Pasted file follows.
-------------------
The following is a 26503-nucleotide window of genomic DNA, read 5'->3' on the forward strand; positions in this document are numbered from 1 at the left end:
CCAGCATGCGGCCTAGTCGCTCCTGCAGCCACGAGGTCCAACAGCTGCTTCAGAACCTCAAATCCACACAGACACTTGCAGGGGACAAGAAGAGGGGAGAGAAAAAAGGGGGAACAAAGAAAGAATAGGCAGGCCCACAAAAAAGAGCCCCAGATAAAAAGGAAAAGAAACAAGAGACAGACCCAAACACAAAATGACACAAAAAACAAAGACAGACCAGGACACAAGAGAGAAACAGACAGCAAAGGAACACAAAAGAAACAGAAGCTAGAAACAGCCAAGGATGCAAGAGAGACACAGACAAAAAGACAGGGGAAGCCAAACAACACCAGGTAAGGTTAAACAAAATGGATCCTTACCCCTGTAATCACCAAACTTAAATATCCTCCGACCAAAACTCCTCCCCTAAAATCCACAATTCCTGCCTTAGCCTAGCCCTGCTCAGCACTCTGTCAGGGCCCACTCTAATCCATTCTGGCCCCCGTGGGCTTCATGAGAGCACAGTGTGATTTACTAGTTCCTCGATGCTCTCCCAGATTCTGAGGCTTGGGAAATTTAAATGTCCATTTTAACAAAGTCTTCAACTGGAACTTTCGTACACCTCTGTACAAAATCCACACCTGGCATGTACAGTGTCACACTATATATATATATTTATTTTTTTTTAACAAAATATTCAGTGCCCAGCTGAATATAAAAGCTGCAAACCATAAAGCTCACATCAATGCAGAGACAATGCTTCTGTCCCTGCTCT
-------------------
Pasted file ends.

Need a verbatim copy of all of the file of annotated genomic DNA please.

The following is a 26503-nucleotide window of genomic DNA, read 5'->3' on the forward strand; positions in this document are numbered from 1 at the left end:
CCAGCATGCGGCCTAGTCGCTCCTGCAGCCACGAGGTCCAACAGCTGCTTCAGAACCTCAAATCCACACAGACACTTGCAGGGGACAAGAAGAGGGGAGAGAAAAAAGGGGGAACAAAGAAAGAATAGGCAGGCCCACAAAAAAGAGCCCCAGATAAAAAGGAAAAGAAACAAGAGACAGACCCAAACACAAAATGACACAAAAAACAAAGACAGACCAGGACACAAGAGAGAAACAGACAGCAAAGGAACACAAAAGAAACAGAAGCTAGAAACAGCCAAGGATGCAAGAGAGACACAGACAAAAAGACAGGGGAAGCCAAACAACACCAGGTAAGGTTAAACAAAATGGATCCTTACCCCTGTAATCACCAAACTTAAATATCCTCCGACCAAAACTCCTCCCCTAAAATCCACAATTCCTGCCTTAGCCTAGCCCTGCTCAGCACTCTGTCAGGGCCCACTCTAATCCATTCTGGCCCCCGTGGGCTTCATGAGAGCACAGTGTGATTTACTAGTTCCTCGATGCTCTCCCAGATTCTGAGGCTTGGGAAATTTAAATGTCCATTTTAACAAAGTCTTCAACTGGAACTTTCGTACACCTCTGTACAAAATCCACACCTGGCATGTACAGTGTCACACTATATATATATATTTATTTTTTTTTAACAAAATATTCAGTGCCCAGCTGAATATAAAAGCTGCAAACCATAAAGCTCACATCAATGCAGAGACAATGCTTCTGTCCCTGCTCT